The Same, but Different

Posted by Owen Fuller on September 29, 2010 in culture |

We get our meat from a butcher in a small shack on the side of the road…you point to what part of the dead, hanging cow you want, he takes a machete bats away the flies, and hacks off your choice

This post is from a Facebook note by Chris Konop, an MAF Pilot/Mechanic in East DRC.  The Konop Family recently arrived in DRC and they have been a good source of some “newbie” information.  This note is a great look at the cultural difference that await us in Africa.  Enjoy!

The Same, but Different

by Chris Konop on Sunday, September 26, 2010 at 10:05am

After being here a few weeks, I’ve started to process the many differences in culture and life here, but I’ve also noticed things that remind me of “home.”  Here are some of those things.

Home Life:

Our house is western “style”

Our house is NOT western “standard”

We have a living room, dining room, kitchen, 3 bedrooms, and 2 bathrooms

We have electricity

We have running water

Never take either one for granted, they are sometimes difficult to manage and conserve

The telephone pole outside our house consists of two truck axles welded together with a stick placed horizontally across the top, where bare copper wires are wound around a conductor.

We cook with a match-light gas stove and oven

We have an electric fridge

We have internet

Instead of a home phone, we have a VHF radio to communicate with other families and friends

We have 24 hour “guards”

We burn our trash

We go to the market for groceries

We get our meat from a butcher in a small shack on the side of the road…you point to what part of the dead, hanging cow you want, he takes a machete bats away the flies, and hacks off your choice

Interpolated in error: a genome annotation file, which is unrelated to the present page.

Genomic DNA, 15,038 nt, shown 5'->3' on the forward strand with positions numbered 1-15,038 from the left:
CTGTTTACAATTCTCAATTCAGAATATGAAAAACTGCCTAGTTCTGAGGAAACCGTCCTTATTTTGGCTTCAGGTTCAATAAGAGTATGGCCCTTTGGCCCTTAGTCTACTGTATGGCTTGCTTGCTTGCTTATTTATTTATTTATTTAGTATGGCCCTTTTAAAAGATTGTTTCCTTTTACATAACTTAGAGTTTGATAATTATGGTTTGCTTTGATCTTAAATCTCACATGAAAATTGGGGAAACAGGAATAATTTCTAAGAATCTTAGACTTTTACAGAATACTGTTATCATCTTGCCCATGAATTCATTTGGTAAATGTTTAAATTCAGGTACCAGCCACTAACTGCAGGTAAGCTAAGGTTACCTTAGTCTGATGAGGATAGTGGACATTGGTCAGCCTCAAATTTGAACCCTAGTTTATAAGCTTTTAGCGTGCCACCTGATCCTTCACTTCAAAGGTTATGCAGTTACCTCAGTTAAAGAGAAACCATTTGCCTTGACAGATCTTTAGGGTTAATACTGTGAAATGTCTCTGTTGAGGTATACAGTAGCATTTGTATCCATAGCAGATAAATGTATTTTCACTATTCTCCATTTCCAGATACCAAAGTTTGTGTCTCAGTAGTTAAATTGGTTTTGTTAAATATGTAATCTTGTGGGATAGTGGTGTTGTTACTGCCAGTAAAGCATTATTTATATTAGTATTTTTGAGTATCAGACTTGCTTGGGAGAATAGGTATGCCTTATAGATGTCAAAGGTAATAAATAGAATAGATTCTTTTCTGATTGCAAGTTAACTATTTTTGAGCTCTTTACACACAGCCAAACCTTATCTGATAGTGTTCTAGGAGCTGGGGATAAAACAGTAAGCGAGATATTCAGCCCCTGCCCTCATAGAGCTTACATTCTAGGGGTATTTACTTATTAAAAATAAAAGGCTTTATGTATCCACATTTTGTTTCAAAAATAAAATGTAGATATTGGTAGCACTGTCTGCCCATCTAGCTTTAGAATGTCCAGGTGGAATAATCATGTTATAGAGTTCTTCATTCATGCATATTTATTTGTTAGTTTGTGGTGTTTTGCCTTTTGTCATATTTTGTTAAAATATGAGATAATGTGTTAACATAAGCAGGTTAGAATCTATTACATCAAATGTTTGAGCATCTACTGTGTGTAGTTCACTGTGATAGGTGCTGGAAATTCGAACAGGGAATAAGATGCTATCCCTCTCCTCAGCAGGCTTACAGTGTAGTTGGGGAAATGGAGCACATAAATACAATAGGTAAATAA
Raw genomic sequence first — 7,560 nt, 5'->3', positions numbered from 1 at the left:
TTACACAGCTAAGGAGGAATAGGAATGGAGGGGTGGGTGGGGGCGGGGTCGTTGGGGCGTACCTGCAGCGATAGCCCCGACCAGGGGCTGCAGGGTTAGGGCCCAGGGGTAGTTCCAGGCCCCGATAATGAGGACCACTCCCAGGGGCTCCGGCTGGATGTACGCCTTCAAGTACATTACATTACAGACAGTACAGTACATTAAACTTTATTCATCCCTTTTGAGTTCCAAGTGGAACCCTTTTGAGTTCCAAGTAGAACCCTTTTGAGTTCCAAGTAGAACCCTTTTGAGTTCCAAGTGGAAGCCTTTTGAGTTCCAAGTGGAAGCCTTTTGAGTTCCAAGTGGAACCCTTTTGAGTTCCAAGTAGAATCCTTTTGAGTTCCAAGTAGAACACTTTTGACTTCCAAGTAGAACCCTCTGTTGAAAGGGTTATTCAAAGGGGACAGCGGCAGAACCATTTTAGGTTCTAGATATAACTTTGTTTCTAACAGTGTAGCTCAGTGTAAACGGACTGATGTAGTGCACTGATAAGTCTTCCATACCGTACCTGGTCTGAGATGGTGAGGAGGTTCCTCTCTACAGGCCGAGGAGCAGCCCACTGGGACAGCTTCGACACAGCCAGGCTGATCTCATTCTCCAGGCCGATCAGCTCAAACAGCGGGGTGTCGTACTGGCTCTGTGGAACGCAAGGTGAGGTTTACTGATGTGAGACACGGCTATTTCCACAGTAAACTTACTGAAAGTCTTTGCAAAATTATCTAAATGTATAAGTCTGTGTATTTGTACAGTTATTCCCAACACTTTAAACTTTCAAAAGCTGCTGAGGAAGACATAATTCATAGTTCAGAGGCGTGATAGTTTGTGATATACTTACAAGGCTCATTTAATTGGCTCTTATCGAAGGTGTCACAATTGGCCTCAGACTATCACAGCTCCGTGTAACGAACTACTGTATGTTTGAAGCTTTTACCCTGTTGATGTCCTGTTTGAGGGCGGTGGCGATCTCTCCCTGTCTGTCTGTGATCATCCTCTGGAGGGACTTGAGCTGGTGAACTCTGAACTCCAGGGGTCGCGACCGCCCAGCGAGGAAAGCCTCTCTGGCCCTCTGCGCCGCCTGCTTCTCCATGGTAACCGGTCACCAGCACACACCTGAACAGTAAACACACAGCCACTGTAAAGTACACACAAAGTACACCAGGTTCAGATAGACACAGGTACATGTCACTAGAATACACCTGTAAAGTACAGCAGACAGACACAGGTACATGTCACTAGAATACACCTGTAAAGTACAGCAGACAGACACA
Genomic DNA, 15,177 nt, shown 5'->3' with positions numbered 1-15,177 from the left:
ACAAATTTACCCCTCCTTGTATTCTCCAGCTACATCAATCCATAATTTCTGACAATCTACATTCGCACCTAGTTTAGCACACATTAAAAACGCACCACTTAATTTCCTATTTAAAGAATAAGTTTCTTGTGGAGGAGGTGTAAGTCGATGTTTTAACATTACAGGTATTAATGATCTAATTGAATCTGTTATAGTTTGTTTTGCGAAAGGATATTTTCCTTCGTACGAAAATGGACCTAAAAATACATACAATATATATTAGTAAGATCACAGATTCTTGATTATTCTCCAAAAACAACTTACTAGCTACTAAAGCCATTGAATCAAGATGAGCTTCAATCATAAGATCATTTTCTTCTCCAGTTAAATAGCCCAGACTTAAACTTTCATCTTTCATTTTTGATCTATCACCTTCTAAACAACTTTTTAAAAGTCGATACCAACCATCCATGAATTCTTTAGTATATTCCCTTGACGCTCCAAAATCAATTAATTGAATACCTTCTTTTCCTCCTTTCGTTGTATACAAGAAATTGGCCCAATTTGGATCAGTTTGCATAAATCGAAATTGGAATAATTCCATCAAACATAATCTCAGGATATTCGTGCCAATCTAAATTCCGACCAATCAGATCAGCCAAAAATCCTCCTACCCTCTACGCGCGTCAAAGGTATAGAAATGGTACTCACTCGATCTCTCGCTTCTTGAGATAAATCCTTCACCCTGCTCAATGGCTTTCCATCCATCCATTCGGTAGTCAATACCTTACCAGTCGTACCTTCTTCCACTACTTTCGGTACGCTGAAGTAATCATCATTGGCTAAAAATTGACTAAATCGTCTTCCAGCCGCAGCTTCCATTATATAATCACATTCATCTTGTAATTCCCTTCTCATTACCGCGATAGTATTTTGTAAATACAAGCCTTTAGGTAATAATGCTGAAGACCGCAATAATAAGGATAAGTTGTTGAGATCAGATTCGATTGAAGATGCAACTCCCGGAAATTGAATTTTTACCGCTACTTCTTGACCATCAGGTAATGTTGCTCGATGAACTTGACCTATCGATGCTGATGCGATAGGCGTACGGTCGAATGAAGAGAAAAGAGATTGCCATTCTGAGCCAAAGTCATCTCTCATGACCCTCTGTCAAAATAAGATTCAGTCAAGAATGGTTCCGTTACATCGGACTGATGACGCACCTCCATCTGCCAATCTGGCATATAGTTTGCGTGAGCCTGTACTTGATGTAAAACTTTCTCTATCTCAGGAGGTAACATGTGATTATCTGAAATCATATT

All prices are negotiable

It’s not what you know, it’s who you know

The weather is much like where I grew up, 80’s and humid, when it rains, it pours

We do not have A/C

Grass looks like a weed, tastes like a weed, and is treated like a weed

We have two satellite dishes

The sun rises at 6am and sets at 6pm, 7 minutes is the greatest variance because we are so close to the equator

When the sun does set, it gets dark…quick, revealing the most stars you have ever seen in your life, and will ever again see this side of heaven

Our lawn mower is a guard wielding a machete

We are mzungu (white people) here, which is a novelty.  We are under constant scrutiny wherever we go

In Church:

Everything is done in Swahili or French

We sing songs, collect an offering, and pray during the service

There are so many people that many have to stand outside the church and listen in the hot sun

There is usually a bulletin of sorts, but it is rarely followed

The preacher is usually long-winded

The service this morning lasted for two and a half hours

Louder is always better

Around Town:

Missions, NGO’s (humanitarian organizations), and the UN account for most of the cars seen on the road

There are no paved roads here, in fact, some of the roads would rival my off-roading days in college, 4 wheel drive is not a luxury option, it is a necessity

Any vehicle newer than 1990 would not last a month

Pedestrians are on the low end of the totem pole.  Cars and trucks have the right of way over motorcycles, which have the right of way over bicycles, and they have the right of way over people.  Water buffalo trumps all.

It is not OK to take pictures or video

There are a few restaurants in town, and they’re actually pretty good

It is not uncommon to see 4, 5, or 6 people on a motorcycle…all at the same time

We drive on the right side of the road, from the right side of the car

If you get in an accident, it is automatically your fault.  It doesn’t matter who hit who, who had the right of way, or who was trying to pass who…you are white, you obviously have the money to pay for it

The person coming IN to the roundabout has the right of way



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